Chile make 18-hour trip to AleksinJuan Carlos Garrido wants to get Chile’s powerlifting squad on the right track this year in order to eventually qualify for Rio 2016. 26 May 2013
“Para-sport isn’t as well known in Chile as here in Russia or Europe, but it’s slowly getting better now because of the results we’re having and all the events that will take place soon in South America.”
It’s apparent that IPC Powerlifting has become an elite-level sport when a delegation travels 18 hours to compete at an open regional championship event.
The Chilean team took nearly every mode of transport to get to Aleksin, Russia this week for the 2013 IPC Powerlifting Open European Championships, which run from 22-26 May.
“We don’t have many competitions offered in South America, so we decided to come here because of the high level of competition,” said Chile’s head coach Victor Rubilan Abarea.
Chile didn’t have any powerlifters representing their country at last year’s London 2012 Games, but with the Paralympics coming to South America in 2016, their National Paralympic Committee has given their programme a funding boost to ensure they are represented in Rio in a little more than three years.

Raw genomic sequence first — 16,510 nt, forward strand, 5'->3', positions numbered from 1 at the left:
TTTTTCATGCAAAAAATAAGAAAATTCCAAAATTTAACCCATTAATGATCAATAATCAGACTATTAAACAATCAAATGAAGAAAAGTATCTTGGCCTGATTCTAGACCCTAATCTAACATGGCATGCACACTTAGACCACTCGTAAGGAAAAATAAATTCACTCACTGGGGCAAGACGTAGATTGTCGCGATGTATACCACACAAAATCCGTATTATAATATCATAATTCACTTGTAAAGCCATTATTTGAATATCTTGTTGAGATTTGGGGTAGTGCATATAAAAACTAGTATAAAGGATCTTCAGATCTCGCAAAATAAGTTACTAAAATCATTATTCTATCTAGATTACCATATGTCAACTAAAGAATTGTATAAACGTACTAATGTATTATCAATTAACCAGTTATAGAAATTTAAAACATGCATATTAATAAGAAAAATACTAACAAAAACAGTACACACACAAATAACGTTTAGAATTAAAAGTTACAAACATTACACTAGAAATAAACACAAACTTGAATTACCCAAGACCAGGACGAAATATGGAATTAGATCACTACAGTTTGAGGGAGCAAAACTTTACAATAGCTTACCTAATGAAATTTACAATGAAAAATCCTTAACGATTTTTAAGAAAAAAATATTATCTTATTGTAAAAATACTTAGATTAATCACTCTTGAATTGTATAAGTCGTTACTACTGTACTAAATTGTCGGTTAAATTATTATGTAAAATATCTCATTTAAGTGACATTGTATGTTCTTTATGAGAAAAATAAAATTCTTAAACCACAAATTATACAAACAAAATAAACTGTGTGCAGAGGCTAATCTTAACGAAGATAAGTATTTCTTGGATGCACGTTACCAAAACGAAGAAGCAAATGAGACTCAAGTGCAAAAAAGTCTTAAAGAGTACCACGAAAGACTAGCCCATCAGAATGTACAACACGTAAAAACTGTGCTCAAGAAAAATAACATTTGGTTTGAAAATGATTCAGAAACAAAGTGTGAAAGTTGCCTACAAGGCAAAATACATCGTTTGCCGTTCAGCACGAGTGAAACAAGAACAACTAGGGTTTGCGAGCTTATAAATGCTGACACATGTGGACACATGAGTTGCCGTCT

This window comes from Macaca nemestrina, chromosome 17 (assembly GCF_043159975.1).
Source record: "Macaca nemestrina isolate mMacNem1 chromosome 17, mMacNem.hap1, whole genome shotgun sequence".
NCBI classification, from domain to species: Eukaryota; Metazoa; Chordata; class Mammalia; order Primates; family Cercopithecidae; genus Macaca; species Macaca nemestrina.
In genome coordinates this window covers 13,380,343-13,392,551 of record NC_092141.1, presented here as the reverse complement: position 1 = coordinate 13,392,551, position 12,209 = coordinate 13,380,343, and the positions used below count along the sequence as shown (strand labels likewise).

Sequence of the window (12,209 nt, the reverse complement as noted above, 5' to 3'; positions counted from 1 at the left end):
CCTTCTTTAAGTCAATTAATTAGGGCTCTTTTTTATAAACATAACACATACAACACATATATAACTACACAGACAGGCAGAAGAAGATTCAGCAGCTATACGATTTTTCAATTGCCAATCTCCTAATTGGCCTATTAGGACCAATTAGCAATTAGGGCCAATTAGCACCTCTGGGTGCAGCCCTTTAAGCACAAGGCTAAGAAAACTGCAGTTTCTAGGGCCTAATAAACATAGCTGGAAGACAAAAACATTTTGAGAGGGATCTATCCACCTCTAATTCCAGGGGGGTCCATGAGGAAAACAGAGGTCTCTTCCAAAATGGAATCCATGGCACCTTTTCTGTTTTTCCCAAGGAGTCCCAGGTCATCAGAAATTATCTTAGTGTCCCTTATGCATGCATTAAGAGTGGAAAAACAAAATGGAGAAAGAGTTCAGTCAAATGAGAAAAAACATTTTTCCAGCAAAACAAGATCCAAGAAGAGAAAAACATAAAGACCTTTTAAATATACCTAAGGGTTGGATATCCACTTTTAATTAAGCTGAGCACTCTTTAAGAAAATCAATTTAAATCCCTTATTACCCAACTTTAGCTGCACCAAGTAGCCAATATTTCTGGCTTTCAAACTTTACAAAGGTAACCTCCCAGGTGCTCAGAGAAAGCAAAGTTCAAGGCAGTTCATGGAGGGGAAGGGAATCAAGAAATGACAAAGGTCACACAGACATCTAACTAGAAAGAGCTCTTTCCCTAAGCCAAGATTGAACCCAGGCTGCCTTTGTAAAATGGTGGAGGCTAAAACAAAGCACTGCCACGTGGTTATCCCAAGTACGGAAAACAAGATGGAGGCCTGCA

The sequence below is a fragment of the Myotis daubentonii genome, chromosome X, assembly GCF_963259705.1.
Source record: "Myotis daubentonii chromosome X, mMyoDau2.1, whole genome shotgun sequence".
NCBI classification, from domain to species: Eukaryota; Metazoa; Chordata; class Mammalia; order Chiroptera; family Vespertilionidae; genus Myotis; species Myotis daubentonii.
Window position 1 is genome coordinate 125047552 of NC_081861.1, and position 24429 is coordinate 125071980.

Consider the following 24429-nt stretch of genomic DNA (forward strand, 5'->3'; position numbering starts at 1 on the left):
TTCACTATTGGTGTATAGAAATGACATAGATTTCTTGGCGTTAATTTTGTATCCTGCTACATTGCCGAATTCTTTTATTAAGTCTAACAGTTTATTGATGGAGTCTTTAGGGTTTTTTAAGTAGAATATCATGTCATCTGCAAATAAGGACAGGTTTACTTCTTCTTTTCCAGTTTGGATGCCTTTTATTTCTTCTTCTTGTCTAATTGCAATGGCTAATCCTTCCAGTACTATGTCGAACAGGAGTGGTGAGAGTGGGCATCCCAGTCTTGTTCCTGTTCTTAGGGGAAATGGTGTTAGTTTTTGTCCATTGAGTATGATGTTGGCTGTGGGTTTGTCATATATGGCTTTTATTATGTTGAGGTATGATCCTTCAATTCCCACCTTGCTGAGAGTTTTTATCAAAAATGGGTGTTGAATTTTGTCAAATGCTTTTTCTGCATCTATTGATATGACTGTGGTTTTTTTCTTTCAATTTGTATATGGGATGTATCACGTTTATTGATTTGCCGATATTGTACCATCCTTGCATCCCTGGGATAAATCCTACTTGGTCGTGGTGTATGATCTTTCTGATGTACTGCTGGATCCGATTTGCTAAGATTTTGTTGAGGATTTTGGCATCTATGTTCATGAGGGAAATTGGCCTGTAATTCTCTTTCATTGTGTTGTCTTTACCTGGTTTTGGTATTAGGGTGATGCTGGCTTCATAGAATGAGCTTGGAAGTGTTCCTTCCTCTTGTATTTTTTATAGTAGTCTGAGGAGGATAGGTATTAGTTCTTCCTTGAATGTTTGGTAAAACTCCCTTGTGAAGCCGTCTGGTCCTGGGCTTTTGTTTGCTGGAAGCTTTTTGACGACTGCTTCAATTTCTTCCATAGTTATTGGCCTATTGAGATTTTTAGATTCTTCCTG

The success of their programme – which now receives funding from the Chilean government – will rely on star athlete Juan Carlos Garrido, a bronze medallist at the 2011 Parapan American Games in Guadalajara, Mexico.
After his performance in Guadalajara, he started receiving funding and became a full-time athlete.
Although he holds a personal-best lift of 182kg, Garrido failed on all three of his attempts on Thursday (23 May) in the men’s -59kg event in Aleksin.
Despite appearing a little disheveled afterwards, Garrido told Paralympic.org he insists on breaking the world record at the Sao Paulo National Competition in Brazil, which will run from 6-9 June.
Chile’s best hope for Rio 2016 claimed that powerlifting in his country is starting to get nearly as much spotlight as athletics and wheelchair tennis, which are currently the top two promoted para-sports there.
“Para-sport isn’t as well known in Chile as here in Russia or Europe, but it’s slowly getting better now because of the results we’re having and all the events that will take place soon in South America,” Garrido said.
Garrido will take small steps to get to Rio 2016 and raise the profile of powerlifting in Chile, beginning with this week’s Championships. He plans to compete at the World Championships next year, the Santiago 2014 South American Games and the Toronto 2015 Parapan American Games in order to qualify for Rio 2016.